Of course, a person’s absolute level of wealth has an impact on retirement confidence, but this is far from the only important factor at play.
Witnesses at a retirement security hearing held Thursday by the Senate HELP Committee all spoke about the central importance of closing the defined contribution plan coverage gap.
Kevin Boyles at Millennium Trust says companies have been responding to the pandemic with exceptional agility—driven in no small part by the expectations of their Millennial workers.
A new analysis published by EBRI in collaboration with J.P. Morgan suggests a person’s spending habits, rather than their salary, seem to have the biggest influence on whether they are a low saver or an average saver.
While trading during the month favored fixed-income funds, with the positive stock market movements, average asset allocation in equities increased from 67.1% in September to 67.3% in October.
According to new John Hancock research, financial stress has a major impact on organizations, costing more than an estimated $1,900 per year, per employee.
The vast majority of today’s retirees still draw the lion’s share of their income from Social Security and pensions; however, in coming years the balance will very quickly tip to private savings sources such as 401(k) plans.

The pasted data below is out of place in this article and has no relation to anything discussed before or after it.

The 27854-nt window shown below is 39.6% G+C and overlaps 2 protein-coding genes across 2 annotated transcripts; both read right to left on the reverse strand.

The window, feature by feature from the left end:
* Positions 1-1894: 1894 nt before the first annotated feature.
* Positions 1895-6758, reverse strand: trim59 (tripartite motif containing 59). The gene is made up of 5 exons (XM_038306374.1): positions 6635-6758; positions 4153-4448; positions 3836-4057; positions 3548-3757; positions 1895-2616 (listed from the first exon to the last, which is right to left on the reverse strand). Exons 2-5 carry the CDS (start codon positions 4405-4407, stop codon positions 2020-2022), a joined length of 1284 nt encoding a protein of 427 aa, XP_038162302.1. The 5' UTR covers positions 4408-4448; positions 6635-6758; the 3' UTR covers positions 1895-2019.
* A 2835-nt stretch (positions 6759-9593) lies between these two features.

Individual investors expect roughly twice the yearly returns forecast by their advisers and investment managers.
Millennials bemoan their student loan debt loads while Baby Boomers voice the most regret about not saving for retirement earlier, according to a Bankrate.com survey.
Recent research reports suggest average employee tenure in the U.S. has trended downward; retirement industry experts agree this fact should inform plan design discussions and participant-level services.
One of the ironies of surveys of U.S. workers’ retirement confidence is that improved economic conditions allow people to look towards the future, which can in itself cause greater financial anxiety.